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Digital Data Separator With Memory

IP.com Disclosure Number: IPCOM000042229D
Original Publication Date: 1984-May-01
Included in the Prior Art Database: 2005-Feb-03
Document File: 2 page(s) / 14K

Publishing Venue

IBM

Related People

Frazier, GR: AUTHOR [+2]

Abstract

The inclusion of a memory in a data separator circuit for distinguishing between data pulses and clock pulses on a magnetic recording allows transitions of the data window signal to be based not only on the presently read pulse, but also on a weighted average of past pulses. Magnetic recording systems require a data separator which distinguishes between read-back pulses as either data pulses or clock pulses. This is accomplished by supplying a data window (DW) signal which is at an up level during data pulses and at a down level during clock pulses. Existing digital data separators base each data window signal transition on the presently read pulse only, thereby ignoring all previous pulses.

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Digital Data Separator With Memory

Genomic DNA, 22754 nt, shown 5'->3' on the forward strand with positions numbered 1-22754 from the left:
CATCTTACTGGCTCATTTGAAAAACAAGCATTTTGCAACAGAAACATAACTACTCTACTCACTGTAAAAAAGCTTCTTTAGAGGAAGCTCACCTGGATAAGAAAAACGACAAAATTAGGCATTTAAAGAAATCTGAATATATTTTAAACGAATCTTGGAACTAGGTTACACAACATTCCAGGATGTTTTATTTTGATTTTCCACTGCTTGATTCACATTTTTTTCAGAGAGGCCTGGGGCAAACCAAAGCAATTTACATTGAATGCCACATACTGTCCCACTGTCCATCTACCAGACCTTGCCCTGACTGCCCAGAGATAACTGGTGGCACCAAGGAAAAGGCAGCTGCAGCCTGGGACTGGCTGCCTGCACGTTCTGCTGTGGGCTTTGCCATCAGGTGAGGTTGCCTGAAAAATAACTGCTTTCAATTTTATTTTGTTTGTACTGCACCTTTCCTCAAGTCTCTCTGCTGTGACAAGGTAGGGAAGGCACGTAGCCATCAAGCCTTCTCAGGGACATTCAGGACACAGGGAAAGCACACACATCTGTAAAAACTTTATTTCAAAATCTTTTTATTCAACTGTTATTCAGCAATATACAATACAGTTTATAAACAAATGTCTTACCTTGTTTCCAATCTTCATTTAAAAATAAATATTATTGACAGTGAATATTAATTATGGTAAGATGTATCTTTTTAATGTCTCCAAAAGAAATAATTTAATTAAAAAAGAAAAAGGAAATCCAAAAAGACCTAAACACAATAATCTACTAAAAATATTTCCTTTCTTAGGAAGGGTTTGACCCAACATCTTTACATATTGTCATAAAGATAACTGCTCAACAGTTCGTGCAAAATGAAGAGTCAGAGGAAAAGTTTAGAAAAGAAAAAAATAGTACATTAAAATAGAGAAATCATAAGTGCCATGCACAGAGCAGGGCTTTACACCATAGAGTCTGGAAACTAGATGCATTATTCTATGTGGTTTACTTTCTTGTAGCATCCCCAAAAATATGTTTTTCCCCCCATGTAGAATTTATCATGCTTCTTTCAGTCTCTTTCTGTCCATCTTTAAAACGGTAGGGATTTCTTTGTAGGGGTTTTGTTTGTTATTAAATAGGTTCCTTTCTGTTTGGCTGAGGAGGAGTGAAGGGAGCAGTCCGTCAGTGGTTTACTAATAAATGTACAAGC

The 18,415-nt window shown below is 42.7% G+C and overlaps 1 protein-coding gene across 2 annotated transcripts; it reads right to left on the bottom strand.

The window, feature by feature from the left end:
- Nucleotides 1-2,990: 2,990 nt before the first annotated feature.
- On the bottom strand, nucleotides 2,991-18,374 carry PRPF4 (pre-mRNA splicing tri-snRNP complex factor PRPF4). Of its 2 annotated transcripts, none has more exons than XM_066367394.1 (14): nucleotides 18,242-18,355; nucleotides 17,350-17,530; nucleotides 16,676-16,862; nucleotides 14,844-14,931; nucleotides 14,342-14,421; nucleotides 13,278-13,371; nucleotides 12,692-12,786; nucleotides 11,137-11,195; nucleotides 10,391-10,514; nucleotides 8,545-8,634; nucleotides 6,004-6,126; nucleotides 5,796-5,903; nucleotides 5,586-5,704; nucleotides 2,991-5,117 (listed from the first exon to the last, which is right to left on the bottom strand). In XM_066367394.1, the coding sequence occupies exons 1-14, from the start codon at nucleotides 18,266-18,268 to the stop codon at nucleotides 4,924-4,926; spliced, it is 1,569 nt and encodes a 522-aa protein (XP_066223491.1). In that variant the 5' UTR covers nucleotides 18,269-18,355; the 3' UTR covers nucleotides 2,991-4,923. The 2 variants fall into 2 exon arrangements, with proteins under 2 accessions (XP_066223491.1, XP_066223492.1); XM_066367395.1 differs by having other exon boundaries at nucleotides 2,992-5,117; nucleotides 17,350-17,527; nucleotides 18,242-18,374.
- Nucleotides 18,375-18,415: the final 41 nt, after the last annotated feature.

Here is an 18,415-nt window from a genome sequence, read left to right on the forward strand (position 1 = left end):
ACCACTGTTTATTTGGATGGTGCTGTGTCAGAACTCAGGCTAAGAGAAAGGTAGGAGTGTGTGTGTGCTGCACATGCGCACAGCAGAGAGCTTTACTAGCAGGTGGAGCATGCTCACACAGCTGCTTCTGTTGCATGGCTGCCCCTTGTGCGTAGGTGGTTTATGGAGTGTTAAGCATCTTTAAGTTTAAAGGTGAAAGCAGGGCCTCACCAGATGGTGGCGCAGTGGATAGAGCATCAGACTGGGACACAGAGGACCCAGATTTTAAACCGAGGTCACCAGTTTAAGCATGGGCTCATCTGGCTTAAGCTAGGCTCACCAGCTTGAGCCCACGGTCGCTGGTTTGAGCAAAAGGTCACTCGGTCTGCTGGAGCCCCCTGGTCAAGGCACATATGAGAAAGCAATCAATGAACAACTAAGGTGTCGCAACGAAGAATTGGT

The inclusion of a memory in a data separator circuit for distinguishing between data pulses and clock pulses on a magnetic recording allows transitions of the data window signal to be based not only on the presently read pulse, but also on a weighted average of past pulses. Magnetic recording systems require a data separator which distinguishes between read-back pulses as either data pulses or clock pulses. This is accomplished by supplying a data window (DW) signal which is at an up level during data pulses and at a down level during clock pulses. Existing digital data separators base each data window signal transition on the presently read pulse only, thereby ignoring all previous pulses. This insensitivity to all past history causes these data separators to be adversely affected by short-term inaccuracies of the read-back pulses, such as bit shifts. In Fig. 1, a SHORTEN pulse is output from the UP/DOWN counter each time the counter reaches a count of N. A LENGTHEN pulse is output by the counter each time the counter reaches a count of -N. In the absence of SHORTEN or LENGTHEN pulses, the controlled divider divides the CLOCK input (frequency Af) into the DW output frequency f. Pulses on the SHORTEN input of the divider, however, instantaneously raise the frequency of its output by shortening a single up or down level of its output. Likewise, pulses on the LENGTHEN input to the controlled divider instantaneously lower its output frequency by lengthening a single up or down level of its output. In addition to the divided signal outputs, the controlled divider controls a NOMINAL signal line which is active whenever the last read pulse occurred in a small region centered between successive transitions of DW. Fig. 2 shows the relationship of these and other signals for a typical modified frequency modulation data pattern, although, this technique is applicable to all run-length-limited encoding methods without further modification. The controlled divider divides the CLOCK signal into signals DW (at frequency f) and EARLY/LATE (E/L at frequency 2f). The file readback pulse (RP) then latches the value of E/L into the D flip-flop, providing the UP/DOWN (U/D) signal for the counter. The counter then counts up or down upon each rising edge of DW...